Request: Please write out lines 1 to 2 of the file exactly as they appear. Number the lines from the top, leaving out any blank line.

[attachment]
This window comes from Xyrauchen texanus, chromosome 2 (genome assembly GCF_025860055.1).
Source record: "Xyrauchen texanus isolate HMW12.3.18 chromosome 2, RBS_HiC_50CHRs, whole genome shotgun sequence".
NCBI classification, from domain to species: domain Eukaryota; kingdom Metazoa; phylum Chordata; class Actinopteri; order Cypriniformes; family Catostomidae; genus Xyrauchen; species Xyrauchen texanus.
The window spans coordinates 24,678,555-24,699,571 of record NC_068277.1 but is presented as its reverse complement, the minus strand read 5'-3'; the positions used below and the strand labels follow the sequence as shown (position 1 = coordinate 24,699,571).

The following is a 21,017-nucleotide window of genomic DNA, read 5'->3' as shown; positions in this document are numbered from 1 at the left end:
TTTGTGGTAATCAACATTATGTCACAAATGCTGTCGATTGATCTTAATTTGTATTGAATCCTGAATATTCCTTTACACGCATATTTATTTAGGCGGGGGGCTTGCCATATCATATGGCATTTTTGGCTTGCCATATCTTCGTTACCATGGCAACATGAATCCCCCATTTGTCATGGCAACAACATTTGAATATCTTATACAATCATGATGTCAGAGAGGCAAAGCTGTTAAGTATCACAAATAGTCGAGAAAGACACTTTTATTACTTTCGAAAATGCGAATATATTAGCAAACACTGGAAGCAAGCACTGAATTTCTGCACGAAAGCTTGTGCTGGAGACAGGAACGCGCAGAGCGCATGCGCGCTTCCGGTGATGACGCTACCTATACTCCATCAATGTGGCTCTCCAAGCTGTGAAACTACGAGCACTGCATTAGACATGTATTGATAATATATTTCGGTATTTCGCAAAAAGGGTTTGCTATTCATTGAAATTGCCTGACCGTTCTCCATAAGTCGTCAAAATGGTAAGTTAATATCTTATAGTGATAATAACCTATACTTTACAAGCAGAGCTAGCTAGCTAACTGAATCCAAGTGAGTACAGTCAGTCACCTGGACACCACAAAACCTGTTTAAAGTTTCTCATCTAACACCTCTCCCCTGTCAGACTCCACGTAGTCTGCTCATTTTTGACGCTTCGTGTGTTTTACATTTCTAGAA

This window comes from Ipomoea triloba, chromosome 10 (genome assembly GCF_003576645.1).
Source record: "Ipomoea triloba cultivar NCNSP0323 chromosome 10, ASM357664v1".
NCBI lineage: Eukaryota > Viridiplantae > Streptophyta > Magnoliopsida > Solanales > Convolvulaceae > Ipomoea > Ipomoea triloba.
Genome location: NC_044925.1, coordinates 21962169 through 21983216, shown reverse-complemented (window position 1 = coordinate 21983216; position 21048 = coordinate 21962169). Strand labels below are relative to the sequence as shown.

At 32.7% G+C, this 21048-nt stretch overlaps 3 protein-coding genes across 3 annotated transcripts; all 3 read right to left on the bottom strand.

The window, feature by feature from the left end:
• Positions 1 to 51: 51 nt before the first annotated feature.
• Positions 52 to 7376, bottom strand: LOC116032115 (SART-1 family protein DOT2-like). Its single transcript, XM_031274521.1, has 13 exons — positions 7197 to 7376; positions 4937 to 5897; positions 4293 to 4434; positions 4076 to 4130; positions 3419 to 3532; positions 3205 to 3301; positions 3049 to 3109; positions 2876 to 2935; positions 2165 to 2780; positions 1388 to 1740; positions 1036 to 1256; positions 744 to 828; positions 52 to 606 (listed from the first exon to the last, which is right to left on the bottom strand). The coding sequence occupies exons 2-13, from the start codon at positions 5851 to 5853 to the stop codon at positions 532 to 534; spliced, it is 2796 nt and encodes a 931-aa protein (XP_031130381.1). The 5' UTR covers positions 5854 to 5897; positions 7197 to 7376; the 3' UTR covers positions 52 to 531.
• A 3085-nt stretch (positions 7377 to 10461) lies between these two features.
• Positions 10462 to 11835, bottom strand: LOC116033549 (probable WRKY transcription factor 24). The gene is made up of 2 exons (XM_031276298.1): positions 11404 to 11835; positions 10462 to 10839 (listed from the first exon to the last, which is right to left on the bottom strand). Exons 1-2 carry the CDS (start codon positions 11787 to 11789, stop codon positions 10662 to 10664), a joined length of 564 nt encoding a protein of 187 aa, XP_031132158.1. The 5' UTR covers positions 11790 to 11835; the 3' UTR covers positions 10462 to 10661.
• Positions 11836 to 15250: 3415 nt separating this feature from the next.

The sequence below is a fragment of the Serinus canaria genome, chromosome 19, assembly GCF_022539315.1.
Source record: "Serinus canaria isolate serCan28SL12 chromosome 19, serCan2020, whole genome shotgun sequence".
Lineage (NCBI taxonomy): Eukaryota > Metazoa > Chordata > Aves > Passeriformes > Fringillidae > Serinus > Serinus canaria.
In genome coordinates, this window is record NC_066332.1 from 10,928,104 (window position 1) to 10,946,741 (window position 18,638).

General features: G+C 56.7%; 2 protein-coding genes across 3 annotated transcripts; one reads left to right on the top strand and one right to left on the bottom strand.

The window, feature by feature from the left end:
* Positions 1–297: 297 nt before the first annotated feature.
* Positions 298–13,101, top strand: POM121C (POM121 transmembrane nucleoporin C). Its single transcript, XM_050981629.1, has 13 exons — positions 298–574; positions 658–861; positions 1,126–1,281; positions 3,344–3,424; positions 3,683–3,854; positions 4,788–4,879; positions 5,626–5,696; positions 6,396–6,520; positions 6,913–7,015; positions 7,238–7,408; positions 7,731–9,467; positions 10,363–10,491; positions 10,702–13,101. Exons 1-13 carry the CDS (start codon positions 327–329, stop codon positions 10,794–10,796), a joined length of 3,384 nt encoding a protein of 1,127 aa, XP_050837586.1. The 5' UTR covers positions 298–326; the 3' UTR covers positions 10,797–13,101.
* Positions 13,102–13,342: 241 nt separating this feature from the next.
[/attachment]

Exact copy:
This window comes from Xyrauchen texanus, chromosome 2 (genome assembly GCF_025860055.1).
Source record: "Xyrauchen texanus isolate HMW12.3.18 chromosome 2, RBS_HiC_50CHRs, whole genome shotgun sequence".